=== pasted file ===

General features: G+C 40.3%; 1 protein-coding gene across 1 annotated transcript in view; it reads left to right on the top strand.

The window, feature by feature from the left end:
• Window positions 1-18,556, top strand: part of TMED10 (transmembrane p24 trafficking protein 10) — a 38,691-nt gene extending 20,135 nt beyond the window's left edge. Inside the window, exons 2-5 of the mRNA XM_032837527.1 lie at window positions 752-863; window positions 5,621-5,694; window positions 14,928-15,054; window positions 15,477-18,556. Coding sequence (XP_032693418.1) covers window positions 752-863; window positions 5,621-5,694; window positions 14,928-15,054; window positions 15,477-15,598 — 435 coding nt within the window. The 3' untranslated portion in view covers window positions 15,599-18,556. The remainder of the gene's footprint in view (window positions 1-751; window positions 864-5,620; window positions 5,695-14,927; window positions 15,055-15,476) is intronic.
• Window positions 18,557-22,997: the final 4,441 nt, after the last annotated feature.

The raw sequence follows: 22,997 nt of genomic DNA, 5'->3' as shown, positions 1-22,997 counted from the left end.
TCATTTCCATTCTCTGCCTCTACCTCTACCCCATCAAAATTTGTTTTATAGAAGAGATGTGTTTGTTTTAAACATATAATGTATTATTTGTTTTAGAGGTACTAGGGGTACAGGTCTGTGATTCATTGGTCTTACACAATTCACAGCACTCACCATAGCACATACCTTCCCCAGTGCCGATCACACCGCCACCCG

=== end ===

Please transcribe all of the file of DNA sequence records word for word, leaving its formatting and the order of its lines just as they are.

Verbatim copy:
General features: G+C 40.3%; 1 protein-coding gene across 1 annotated transcript in view; it reads left to right on the top strand.

The window, feature by feature from the left end:
• Window positions 1-18,556, top strand: part of TMED10 (transmembrane p24 trafficking protein 10) — a 38,691-nt gene extending 20,135 nt beyond the window's left edge. Inside the window, exons 2-5 of the mRNA XM_032837527.1 lie at window positions 752-863; window positions 5,621-5,694; window positions 14,928-15,054; window positions 15,477-18,556. Coding sequence (XP_032693418.1) covers window positions 752-863; window positions 5,621-5,694; window positions 14,928-15,054; window positions 15,477-15,598 — 435 coding nt within the window. The 3' untranslated portion in view covers window positions 15,599-18,556. The remainder of the gene's footprint in view (window positions 1-751; window positions 864-5,620; window positions 5,695-14,927; window positions 15,055-15,476) is intronic.
• Window positions 18,557-22,997: the final 4,441 nt, after the last annotated feature.

The raw sequence follows: 22,997 nt of genomic DNA, 5'->3' as shown, positions 1-22,997 counted from the left end.
TCATTTCCATTCTCTGCCTCTACCTCTACCCCATCAAAATTTGTTTTATAGAAGAGATGTGTTTGTTTTAAACATATAATGTATTATTTGTTTTAGAGGTACTAGGGGTACAGGTCTGTGATTCATTGGTCTTACACAATTCACAGCACTCACCATAGCACATACCTTCCCCAGTGCCGATCACACCGCCACCCG